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re bullying: Nicely put.

re Fisher burners: Understood, moving on.

I have cleaned up the burner a bit.

  • - Added more set screws to exhaust flare to control attachment angle better.
  • - Shortened primary choke sleeve to leave room for secondary choke fittings.
  • - Smoothed out inside of exhaust flare lip to allow better flow.
  • -Slimmed main burner tube to allow better range of position of exhaust flare with intention of allowing some tweaking.

Sorry no pictures of this as a lot of this is not visually very obvious.

I DID get a real good scare when I put everything back together and it ran HORRIBLE! (what have i done?)

Happily, a small adjustment to the mig tip angle of injection brought it all back up to snuff (phew!)

Since I really need to have some sort of floor in place to establish flame angle and front and back door levels I have started building that.

Based on material on hand (I know, thats a trap...but its just an initial step to keep the build going, I will order Alumina shelves and stuff shortly) I have built up a series of refractory cement and thin layers of kaowool compressed to give some rigidity. I am trying for a slightly dished floor to capture borax...we will see.

IMG_3534.JPG

In the meantime I have been working on the front and back enclosures.

I have established an opening profile based on a slightly smaller opening than the inside of the forge.

I thought that by doing so I could discourage flow from immediately spilling out of forge.

I also wanted straight sided openings to facilitate vertical sliding doors and for ease of welding on the metal sides extending back into the shell.

This is the opening profile I settled on (at least for the back). It is 4 5/8" high by 5" wide.

IMG_3527.JPG

Pandering to my diminishing patience I built some doors to allow use of the kao-wool for insulation, side lip for sliding in track, and handle area above.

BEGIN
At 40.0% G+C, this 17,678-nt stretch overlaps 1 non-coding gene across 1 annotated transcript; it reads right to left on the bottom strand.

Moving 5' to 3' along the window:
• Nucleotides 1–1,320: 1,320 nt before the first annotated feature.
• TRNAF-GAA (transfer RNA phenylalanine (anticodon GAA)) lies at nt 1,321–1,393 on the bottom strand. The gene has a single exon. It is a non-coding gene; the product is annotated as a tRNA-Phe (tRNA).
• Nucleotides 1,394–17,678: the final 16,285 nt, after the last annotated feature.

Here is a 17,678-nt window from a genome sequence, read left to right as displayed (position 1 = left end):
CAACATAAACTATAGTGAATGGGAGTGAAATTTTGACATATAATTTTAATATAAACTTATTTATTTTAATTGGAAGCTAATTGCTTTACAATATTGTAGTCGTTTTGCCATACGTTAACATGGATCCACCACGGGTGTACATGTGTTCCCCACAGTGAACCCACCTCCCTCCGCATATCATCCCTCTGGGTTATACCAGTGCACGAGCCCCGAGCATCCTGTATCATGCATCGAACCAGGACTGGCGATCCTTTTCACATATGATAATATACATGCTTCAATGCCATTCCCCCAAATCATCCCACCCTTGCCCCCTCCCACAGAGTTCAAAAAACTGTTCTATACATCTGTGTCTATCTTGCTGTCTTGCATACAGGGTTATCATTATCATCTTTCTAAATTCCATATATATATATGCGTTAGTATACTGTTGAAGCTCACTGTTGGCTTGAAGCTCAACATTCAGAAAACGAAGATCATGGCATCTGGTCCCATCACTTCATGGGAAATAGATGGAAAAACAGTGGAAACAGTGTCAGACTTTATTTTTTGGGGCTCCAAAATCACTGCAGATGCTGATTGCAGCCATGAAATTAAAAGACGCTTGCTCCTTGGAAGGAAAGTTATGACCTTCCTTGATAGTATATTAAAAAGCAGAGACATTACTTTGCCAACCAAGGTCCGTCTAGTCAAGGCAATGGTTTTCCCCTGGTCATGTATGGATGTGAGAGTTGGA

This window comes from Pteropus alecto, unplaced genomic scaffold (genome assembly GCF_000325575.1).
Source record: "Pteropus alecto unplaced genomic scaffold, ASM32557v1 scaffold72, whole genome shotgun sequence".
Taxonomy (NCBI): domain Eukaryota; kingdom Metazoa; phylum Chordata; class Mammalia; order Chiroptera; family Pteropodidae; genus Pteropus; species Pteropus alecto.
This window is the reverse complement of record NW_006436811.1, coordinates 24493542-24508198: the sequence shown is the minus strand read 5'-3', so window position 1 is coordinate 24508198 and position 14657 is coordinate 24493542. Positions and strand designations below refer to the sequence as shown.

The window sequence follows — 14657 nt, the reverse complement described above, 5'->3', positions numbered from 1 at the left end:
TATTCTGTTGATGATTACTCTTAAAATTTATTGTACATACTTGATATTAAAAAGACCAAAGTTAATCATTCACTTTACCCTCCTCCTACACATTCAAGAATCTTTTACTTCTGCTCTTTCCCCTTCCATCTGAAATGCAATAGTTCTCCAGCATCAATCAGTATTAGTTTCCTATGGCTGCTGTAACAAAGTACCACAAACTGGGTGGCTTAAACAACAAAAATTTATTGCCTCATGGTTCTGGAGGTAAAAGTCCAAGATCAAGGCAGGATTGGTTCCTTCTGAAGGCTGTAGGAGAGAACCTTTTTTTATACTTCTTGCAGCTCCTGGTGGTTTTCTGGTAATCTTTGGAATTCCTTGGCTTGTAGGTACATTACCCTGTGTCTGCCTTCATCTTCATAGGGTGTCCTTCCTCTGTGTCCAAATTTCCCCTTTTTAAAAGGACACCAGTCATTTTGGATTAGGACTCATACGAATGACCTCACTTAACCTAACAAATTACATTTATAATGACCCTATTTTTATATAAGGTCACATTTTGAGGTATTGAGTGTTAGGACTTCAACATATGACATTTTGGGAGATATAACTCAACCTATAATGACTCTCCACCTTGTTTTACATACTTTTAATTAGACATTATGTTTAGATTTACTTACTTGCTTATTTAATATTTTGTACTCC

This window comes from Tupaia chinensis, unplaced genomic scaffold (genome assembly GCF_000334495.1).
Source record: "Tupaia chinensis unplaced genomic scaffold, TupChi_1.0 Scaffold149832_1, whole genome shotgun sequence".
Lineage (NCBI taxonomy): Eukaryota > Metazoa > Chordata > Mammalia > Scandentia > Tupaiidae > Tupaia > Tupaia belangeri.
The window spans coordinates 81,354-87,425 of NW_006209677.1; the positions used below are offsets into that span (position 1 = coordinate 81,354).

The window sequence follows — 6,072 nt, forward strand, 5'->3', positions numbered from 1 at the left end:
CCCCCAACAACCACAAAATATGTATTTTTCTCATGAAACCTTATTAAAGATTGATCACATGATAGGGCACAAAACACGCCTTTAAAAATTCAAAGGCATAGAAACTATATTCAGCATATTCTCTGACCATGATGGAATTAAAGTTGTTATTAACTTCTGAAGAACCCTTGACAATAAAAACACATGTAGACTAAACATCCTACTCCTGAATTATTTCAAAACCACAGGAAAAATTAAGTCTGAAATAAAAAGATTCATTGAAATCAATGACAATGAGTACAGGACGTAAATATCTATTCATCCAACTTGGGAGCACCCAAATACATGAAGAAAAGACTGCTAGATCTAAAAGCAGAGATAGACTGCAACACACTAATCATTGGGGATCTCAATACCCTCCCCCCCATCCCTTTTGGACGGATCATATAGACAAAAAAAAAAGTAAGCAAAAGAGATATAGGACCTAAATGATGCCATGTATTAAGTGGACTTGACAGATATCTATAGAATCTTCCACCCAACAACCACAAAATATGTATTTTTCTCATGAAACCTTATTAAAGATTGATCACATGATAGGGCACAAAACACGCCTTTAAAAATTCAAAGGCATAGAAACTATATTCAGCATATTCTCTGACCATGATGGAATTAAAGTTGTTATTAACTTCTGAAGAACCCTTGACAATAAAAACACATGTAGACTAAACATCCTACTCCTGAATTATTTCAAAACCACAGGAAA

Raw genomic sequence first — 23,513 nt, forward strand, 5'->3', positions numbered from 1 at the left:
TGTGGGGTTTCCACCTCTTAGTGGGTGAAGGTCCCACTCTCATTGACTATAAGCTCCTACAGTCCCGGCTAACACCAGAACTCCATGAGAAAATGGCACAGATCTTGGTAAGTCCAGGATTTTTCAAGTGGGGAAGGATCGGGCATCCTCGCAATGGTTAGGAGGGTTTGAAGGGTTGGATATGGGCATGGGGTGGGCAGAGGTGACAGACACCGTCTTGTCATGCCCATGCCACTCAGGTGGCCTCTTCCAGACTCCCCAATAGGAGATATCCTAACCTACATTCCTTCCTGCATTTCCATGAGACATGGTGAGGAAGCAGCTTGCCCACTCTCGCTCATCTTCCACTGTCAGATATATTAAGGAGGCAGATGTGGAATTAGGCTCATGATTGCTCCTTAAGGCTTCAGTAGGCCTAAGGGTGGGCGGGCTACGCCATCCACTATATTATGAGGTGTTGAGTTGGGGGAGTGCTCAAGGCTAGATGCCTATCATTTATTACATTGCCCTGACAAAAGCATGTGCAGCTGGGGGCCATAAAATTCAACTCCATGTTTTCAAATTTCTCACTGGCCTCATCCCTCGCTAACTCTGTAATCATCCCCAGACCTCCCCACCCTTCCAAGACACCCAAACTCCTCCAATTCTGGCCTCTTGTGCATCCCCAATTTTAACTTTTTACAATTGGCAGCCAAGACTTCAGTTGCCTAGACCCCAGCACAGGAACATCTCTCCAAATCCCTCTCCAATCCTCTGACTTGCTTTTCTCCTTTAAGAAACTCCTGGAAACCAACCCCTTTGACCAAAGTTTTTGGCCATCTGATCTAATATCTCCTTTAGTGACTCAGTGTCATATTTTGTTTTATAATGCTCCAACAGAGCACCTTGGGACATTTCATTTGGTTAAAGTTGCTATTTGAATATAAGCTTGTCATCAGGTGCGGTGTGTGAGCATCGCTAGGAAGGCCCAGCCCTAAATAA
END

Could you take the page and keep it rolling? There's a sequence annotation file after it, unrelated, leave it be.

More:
I will play with this design a bit more when I get some kiln shelf material in. I just have to decide how much and how thick before I can order.

Here is what the doors looks like so far.

IMG_3524.JPG

After doing a quick fitting of the back (which fits relatively snug) and thinking more about the front...maybe I will try for a hinged front door, and just have the back bolt down.

The reason is, I can see needing more frequent front openings for activities like straightening coil spring for cheap spring stock and therefore needing fast access to the full inside diameter.

Right now the front is a much looser fit, so a sliding pivoting action should be workable. I just have to figure out the hinge placement and pivot points.

The challenge is the the door slips over the forge body by 1" leaving 2" left for insulation. This means the pivot point has to be out from the end of the forge body by a fair amount. Hmmmm.

Here is a picture of the back of the forge. You can see the spacers establishing the generous gap all the way around.

IMG_3549.JPG

Lots to think about while this stupid knee heals.

Stupid post surgery infection.

Stupid antibiotics that disallow yuletide beverages.

Hmmp.

Merry Christmas everyone!

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And here is your Xmas Eve update...a quick walk-around video with front and back in place.

Posting this quietly...kids are really trying to get to sleep before Santa gets here...1 hour to go!

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I got a bit more done during the last couple of days.

I have the ends openings framed in, and even added a bit of reinforcement to attempt to minimize warping.